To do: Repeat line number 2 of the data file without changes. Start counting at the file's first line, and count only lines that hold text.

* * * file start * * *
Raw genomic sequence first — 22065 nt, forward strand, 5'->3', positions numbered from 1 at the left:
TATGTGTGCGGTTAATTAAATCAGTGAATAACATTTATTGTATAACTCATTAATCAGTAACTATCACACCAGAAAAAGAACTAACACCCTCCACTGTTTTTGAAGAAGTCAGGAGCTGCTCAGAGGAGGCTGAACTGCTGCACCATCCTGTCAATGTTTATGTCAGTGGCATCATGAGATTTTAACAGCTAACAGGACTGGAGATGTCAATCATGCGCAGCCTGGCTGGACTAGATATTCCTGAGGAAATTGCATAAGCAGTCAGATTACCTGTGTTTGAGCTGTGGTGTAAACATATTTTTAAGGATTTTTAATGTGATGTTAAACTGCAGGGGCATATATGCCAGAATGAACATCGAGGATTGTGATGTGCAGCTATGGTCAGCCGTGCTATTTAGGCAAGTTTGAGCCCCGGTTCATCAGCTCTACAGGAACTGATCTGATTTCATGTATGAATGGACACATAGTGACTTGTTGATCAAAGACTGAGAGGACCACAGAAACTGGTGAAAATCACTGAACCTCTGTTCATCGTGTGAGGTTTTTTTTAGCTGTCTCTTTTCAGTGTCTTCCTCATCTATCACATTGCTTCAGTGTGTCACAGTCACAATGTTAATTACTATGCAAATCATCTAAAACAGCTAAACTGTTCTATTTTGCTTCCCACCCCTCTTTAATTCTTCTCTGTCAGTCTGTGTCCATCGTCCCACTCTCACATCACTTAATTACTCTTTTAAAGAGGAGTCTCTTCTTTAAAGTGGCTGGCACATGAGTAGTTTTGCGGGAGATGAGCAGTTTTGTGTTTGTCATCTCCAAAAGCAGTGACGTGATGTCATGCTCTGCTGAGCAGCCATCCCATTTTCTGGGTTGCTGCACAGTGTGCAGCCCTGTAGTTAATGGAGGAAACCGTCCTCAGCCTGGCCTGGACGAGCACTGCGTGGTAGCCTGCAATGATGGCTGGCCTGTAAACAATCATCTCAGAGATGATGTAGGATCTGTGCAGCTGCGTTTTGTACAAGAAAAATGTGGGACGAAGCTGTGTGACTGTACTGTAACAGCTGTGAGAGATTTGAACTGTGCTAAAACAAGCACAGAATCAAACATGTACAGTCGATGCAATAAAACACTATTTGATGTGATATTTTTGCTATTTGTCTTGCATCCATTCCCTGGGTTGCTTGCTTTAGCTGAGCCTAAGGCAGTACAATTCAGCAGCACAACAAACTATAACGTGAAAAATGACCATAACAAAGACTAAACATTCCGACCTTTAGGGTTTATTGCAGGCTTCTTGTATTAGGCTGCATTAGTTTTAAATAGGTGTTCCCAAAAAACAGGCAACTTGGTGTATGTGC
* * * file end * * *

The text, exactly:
TATGTGTGCGGTTAATTAAATCAGTGAATAACATTTATTGTATAACTCATTAATCAGTAACTATCACACCAGAAAAAGAACTAACACCCTCCACTGTTTTTGAAGAAGTCAGGAGCTGCTCAGAGGAGGCTGAACTGCTGCACCATCCTGTCAATGTTTATGTCAGTGGCATCATGAGATTTTAACAGCTAACAGGACTGGAGATGTCAATCATGCGCAGCCTGGCTGGACTAGATATTCCTGAGGAAATTGCATAAGCAGTCAGATTACCTGTGTTTGAGCTGTGGTGTAAACATATTTTTAAGGATTTTTAATGTGATGTTAAACTGCAGGGGCATATATGCCAGAATGAACATCGAGGATTGTGATGTGCAGCTATGGTCAGCCGTGCTATTTAGGCAAGTTTGAGCCCCGGTTCATCAGCTCTACAGGAACTGATCTGATTTCATGTATGAATGGACACATAGTGACTTGTTGATCAAAGACTGAGAGGACCACAGAAACTGGTGAAAATCACTGAACCTCTGTTCATCGTGTGAGGTTTTTTTTAGCTGTCTCTTTTCAGTGTCTTCCTCATCTATCACATTGCTTCAGTGTGTCACAGTCACAATGTTAATTACTATGCAAATCATCTAAAACAGCTAAACTGTTCTATTTTGCTTCCCACCCCTCTTTAATTCTTCTCTGTCAGTCTGTGTCCATCGTCCCACTCTCACATCACTTAATTACTCTTTTAAAGAGGAGTCTCTTCTTTAAAGTGGCTGGCACATGAGTAGTTTTGCGGGAGATGAGCAGTTTTGTGTTTGTCATCTCCAAAAGCAGTGACGTGATGTCATGCTCTGCTGAGCAGCCATCCCATTTTCTGGGTTGCTGCACAGTGTGCAGCCCTGTAGTTAATGGAGGAAACCGTCCTCAGCCTGGCCTGGACGAGCACTGCGTGGTAGCCTGCAATGATGGCTGGCCTGTAAACAATCATCTCAGAGATGATGTAGGATCTGTGCAGCTGCGTTTTGTACAAGAAAAATGTGGGACGAAGCTGTGTGACTGTACTGTAACAGCTGTGAGAGATTTGAACTGTGCTAAAACAAGCACAGAATCAAACATGTACAGTCGATGCAATAAAACACTATTTGATGTGATATTTTTGCTATTTGTCTTGCATCCATTCCCTGGGTTGCTTGCTTTAGCTGAGCCTAAGGCAGTACAATTCAGCAGCACAACAAACTATAACGTGAAAAATGACCATAACAAAGACTAAACATTCCGACCTTTAGGGTTTATTGCAGGCTTCTTGTATTAGGCTGCATTAGTTTTAAATAGGTGTTCCCAAAAAACAGGCAACTTGGTGTATGTGC